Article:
- It will be difficult for the Brewers to find attractive trades involving their starting pitchers (unless they want to deal Jimmy Nelson, which isn’t likely, since Nelson could easily be part of the next contending Brewers team). Kyle Lohse will be a free agent after the season, but he’s in the midst of a miserable year and wouldn’t be a very inspiring addition for a contender, even though his peripherals suggest he’s been better this season than his ERA indicates. Perhaps the injury-wracked Dodgers could be a fit, as Heyman recently suggested. (Heyman also mentioned the Cardinals and Astros.) Matt Garza isn’t cheap and has just a 1.5 K/BB ratio this year.
- Mike Fiers and Wily Peralta are somewhat more interesting as under-the-radar types. It’s unclear whether the Brewers would want to deal them, however, since they have plenty of years of control remaining. Which is a shame, since Fiers, in particular, would be a fascinating trade candidate if Milwaukee were to put him on the market. He’ll be 30 in June, but he’s controllable through 2019; he’s striking out a ridiculous 12.7 batters per nine innings this year, but he has a 5.46 ERA, due in part to a HR/FB rate of 18.8%. It would be interesting to see how other teams valued him.
- The Brewers do have some interesting trade candidates in their bullpen. The problem, of course, is that it’s very hard to get potential building blocks when trading relievers. An excellent season from Francisco Rodriguez is mostly being wasted on a team that’s giving him few save opportunities. The Blue Jays or Marlins could be interesting trade fits, although the list of potential suitors for Rodriguez could change dramatically over the next couple months. Lefty Will Smith is in the midst of a third consecutive good season; he’s controllable through 2019, so there’s no pressing reason for the Brewers to deal him, although they might do fairly well if they did. Neal Cotts is a competent lefty signed to a one-year deal, but he wouldn’t fetch much. Jonathan Broxton‘s contract continues to outstrip his production, although his solid peripherals this season mark him as an interesting flyer for a team potentially willing to take on a few million dollars in salary.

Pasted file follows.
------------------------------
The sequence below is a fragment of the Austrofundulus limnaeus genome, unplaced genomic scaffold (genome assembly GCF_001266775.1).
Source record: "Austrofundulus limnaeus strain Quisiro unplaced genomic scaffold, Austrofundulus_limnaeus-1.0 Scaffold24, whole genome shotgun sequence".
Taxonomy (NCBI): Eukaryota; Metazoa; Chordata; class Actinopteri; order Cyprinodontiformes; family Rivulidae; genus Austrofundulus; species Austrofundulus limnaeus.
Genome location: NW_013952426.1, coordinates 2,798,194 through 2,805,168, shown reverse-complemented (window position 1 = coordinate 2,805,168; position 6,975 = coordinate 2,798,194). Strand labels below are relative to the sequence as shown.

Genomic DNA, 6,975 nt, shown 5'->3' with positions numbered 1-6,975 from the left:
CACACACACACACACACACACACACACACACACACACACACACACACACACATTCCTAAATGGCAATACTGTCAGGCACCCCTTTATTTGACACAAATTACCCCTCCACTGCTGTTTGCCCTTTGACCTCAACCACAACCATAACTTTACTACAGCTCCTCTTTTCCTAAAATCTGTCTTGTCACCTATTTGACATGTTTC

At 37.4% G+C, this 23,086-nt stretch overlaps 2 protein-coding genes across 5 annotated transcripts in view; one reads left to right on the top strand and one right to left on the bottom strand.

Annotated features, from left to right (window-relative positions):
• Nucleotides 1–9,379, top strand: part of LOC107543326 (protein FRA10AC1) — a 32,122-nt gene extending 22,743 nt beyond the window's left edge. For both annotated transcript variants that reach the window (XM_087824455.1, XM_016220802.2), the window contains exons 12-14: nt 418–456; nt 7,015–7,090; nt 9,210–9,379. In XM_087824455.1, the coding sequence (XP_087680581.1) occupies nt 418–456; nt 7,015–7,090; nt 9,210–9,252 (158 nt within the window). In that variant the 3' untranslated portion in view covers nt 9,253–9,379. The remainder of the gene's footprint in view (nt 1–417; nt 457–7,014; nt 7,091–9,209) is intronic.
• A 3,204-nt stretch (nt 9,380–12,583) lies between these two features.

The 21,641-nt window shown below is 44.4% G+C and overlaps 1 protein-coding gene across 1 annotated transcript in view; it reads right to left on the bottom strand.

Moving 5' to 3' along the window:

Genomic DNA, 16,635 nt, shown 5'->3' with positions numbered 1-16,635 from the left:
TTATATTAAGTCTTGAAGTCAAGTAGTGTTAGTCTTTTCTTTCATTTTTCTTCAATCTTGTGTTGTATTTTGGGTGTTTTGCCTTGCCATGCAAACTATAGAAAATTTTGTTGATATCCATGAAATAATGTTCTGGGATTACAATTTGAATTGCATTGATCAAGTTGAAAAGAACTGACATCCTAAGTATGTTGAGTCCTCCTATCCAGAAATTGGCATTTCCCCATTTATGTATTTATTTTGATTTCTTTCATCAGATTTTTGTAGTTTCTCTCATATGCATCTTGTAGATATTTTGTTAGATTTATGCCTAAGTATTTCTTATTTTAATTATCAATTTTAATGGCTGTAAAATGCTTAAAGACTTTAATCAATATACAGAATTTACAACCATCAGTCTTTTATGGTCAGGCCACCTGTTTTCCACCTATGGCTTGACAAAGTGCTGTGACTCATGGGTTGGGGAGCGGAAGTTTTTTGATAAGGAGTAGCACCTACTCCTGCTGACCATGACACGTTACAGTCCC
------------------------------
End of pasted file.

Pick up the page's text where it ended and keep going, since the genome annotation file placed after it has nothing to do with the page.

The Brewers‘ recent firing of Ron Roenicke raises questions about how long they will retain GM Doug Melvin, Tom Haudricourt of the Milwaukee Journal Sentinel writes. Melvin is in the final year of his contract, and while there have been no specific indications that owner Mark Attanasio won’t retain him, not much has worked out right for Melvin in the past eight months or so. The team collapsed down the stretch last season, and then a roster that featured most of last year’s key players got off to a terrible start in 2015. One significant move (the addition of Adam Lind) has gone well, and as I wrote this spring, the Brewers’ offseason strategy was mostly defensible, although that was partially because the team’s lack of ready or near-ready young talent would make an aggressive rebuild long and painful. Haudricourt notes that fans are speculating about the possibility that Attanasio and Melvin have already agreed on a new deal for Melvin, but they don’t want to announce it because of how unpopular such a move would be among many fans right now. Here’s more from the Central divisions.
- The Reds hired Hall of Famer and former superstar Barry Larkin as a roving minor-league infield instructor, but Larkin isn’t looking to get into managing quite yet, Mark Sheldon of MLB.com notes (with a transcript of a recent chat with the press in Florida courtesy of the Pensacola Blue Wahoos’ Hook, Line and Sinker blog). “I interviewed for the Tampa Bay job. I talked to [general manager Dave] Dombrowski about the Tigers job last year,” says Larkin. “But I just don’t feel like I’m ready for that type of commitment. If I’m going to dive in, I need to be all in, and I’m just not quite at that point yet.” Larkin cites family commitments as a key reason for his reluctance.